Outside in the raised bed I put in 3 types of carrots, a mix of salad greens/lettuces, and strawberry spinach.  I made a few garden markers from carved twigs and sharpies.  Basic idea is here, but I didn’t get fancy with the copper wire and beads.


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All 10 chanties are still going strong and getting big!

I got 6 bantam ameraucanas to join them- something fun, a little color, and maybe some blue/blue green bantam sized eggs.  They’re about a week younger.  I lost one bantam the day after I got them- fine one minute, and dead half an hour later.  I lost a second one 2 days ago- not sure why.  I can only think maybe it got trampled?  John turned on the table saw to use in the basement and scared them.  Other than that, it, too, was healthy, then very sick/dead within hours.  I also had one bantam that got “pasty butt” that I had to clear off several times, but it’s still going strong.  Here’s hoping the rest stay healthy and alive!  John just wants one of them to look like the corn flakes rooster.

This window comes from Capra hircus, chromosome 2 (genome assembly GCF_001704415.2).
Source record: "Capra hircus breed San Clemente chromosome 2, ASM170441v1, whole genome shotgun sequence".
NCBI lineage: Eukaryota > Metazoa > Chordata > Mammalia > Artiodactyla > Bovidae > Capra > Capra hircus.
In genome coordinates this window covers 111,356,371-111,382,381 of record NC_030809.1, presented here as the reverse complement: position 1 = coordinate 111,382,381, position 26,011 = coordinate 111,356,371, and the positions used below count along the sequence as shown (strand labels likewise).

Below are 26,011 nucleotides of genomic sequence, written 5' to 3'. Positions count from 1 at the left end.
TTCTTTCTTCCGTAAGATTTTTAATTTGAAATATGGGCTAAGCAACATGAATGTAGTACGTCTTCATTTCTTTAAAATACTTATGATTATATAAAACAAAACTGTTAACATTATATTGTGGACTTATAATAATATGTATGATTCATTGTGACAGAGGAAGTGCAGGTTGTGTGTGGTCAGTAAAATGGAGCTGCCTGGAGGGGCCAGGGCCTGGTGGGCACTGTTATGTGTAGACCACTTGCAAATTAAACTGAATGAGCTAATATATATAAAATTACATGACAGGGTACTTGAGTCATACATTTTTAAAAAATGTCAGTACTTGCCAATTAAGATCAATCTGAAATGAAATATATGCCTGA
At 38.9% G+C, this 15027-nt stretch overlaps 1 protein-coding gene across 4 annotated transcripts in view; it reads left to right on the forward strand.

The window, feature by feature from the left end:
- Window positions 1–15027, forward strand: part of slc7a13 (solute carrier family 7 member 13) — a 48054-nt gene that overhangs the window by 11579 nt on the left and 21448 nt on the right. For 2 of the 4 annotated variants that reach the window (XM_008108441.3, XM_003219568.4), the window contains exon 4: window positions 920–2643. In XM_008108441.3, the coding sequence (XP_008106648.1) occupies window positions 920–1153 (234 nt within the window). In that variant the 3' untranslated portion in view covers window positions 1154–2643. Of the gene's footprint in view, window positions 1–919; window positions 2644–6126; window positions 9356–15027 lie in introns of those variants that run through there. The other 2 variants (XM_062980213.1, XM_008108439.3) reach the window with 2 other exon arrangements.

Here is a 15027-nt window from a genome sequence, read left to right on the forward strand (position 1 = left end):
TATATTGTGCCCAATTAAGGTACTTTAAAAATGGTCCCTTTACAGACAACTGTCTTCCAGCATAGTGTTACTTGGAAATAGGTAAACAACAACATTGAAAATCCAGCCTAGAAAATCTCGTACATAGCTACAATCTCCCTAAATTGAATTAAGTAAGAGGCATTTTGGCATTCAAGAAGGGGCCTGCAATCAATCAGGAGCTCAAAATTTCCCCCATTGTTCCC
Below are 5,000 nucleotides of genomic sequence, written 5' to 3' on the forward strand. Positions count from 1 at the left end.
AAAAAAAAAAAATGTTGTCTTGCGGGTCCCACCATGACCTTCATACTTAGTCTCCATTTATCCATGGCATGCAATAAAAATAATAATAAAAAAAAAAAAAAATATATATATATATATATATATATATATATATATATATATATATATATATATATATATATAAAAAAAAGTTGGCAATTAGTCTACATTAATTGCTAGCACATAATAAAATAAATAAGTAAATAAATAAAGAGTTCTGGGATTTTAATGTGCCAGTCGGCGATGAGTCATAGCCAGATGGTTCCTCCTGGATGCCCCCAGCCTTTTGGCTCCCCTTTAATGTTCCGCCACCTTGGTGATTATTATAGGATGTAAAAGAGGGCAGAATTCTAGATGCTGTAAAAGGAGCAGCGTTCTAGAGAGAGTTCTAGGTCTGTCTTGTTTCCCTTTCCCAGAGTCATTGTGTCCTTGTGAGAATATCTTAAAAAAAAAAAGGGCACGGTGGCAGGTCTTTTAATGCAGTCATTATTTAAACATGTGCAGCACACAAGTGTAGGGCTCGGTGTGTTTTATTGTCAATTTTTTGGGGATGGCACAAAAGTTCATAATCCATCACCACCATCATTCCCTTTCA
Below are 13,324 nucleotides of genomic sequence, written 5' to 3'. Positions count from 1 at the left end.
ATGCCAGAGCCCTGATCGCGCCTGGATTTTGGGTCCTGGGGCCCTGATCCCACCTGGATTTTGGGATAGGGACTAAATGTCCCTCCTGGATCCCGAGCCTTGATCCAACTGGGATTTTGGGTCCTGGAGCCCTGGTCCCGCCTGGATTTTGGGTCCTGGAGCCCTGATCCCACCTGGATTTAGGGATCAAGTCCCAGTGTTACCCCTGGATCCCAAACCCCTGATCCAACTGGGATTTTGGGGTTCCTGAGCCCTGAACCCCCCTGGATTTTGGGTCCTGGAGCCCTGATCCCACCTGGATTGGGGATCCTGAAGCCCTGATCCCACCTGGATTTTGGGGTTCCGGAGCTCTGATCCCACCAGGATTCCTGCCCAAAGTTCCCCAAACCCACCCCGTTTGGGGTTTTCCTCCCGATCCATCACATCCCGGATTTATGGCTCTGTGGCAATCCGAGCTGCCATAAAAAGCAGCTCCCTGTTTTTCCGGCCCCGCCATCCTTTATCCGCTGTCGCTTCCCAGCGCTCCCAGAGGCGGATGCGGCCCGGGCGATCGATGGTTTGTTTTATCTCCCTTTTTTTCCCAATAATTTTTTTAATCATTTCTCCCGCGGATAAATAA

We’ve been making progress on getting a coop built.  Here’s what it looked like last week

And here’s what it looks like now

We’re planning to work on it some more this evening!

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MOPS creative activities details  and pics over here.  Just added: Necklaces, plantable paper, and Resurrection eggs.  As usual, contact me if you want more details about a project!

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We started our pen quite a while ago in anticipation of getting a few pigs this year.  Updates on how the pen has fared over here.